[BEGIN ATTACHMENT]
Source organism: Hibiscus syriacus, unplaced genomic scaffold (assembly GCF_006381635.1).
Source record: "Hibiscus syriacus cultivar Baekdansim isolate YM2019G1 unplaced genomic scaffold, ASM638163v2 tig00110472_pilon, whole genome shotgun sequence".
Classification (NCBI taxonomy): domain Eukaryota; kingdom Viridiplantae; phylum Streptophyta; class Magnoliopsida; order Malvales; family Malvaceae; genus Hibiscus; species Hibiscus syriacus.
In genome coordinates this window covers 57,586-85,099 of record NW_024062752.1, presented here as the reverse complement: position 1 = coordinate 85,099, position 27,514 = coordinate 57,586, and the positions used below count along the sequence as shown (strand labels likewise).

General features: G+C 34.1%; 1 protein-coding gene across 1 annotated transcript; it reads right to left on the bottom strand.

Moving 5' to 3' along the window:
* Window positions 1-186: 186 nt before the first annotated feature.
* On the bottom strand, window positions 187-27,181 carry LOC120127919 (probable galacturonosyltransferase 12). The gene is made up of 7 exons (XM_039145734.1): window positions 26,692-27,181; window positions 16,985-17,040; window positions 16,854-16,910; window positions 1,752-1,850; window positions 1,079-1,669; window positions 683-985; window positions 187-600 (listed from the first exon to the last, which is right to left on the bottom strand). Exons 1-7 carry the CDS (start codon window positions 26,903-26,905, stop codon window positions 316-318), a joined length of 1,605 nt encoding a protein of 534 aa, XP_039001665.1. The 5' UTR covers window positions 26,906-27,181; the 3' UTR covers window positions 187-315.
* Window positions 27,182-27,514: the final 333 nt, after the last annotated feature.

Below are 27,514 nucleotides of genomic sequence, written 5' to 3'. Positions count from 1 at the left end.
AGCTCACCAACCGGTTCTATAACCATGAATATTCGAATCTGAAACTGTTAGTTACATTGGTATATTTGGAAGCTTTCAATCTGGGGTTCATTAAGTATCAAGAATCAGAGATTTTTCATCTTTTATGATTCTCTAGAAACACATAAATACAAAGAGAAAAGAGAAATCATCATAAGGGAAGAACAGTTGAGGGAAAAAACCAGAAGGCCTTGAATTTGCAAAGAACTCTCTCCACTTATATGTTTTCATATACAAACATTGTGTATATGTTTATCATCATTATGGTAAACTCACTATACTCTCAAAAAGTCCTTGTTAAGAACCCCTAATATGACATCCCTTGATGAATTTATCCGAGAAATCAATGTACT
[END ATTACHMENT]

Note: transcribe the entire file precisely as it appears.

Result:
Source organism: Hibiscus syriacus, unplaced genomic scaffold (assembly GCF_006381635.1).
Source record: "Hibiscus syriacus cultivar Baekdansim isolate YM2019G1 unplaced genomic scaffold, ASM638163v2 tig00110472_pilon, whole genome shotgun sequence".
Classification (NCBI taxonomy): domain Eukaryota; kingdom Viridiplantae; phylum Streptophyta; class Magnoliopsida; order Malvales; family Malvaceae; genus Hibiscus; species Hibiscus syriacus.
In genome coordinates this window covers 57,586-85,099 of record NW_024062752.1, presented here as the reverse complement: position 1 = coordinate 85,099, position 27,514 = coordinate 57,586, and the positions used below count along the sequence as shown (strand labels likewise).

General features: G+C 34.1%; 1 protein-coding gene across 1 annotated transcript; it reads right to left on the bottom strand.

Moving 5' to 3' along the window:
* Window positions 1-186: 186 nt before the first annotated feature.
* On the bottom strand, window positions 187-27,181 carry LOC120127919 (probable galacturonosyltransferase 12). The gene is made up of 7 exons (XM_039145734.1): window positions 26,692-27,181; window positions 16,985-17,040; window positions 16,854-16,910; window positions 1,752-1,850; window positions 1,079-1,669; window positions 683-985; window positions 187-600 (listed from the first exon to the last, which is right to left on the bottom strand). Exons 1-7 carry the CDS (start codon window positions 26,903-26,905, stop codon window positions 316-318), a joined length of 1,605 nt encoding a protein of 534 aa, XP_039001665.1. The 5' UTR covers window positions 26,906-27,181; the 3' UTR covers window positions 187-315.
* Window positions 27,182-27,514: the final 333 nt, after the last annotated feature.

Below are 27,514 nucleotides of genomic sequence, written 5' to 3'. Positions count from 1 at the left end.
AGCTCACCAACCGGTTCTATAACCATGAATATTCGAATCTGAAACTGTTAGTTACATTGGTATATTTGGAAGCTTTCAATCTGGGGTTCATTAAGTATCAAGAATCAGAGATTTTTCATCTTTTATGATTCTCTAGAAACACATAAATACAAAGAGAAAAGAGAAATCATCATAAGGGAAGAACAGTTGAGGGAAAAAACCAGAAGGCCTTGAATTTGCAAAGAACTCTCTCCACTTATATGTTTTCATATACAAACATTGTGTATATGTTTATCATCATTATGGTAAACTCACTATACTCTCAAAAAGTCCTTGTTAAGAACCCCTAATATGACATCCCTTGATGAATTTATCCGAGAAATCAATGTACT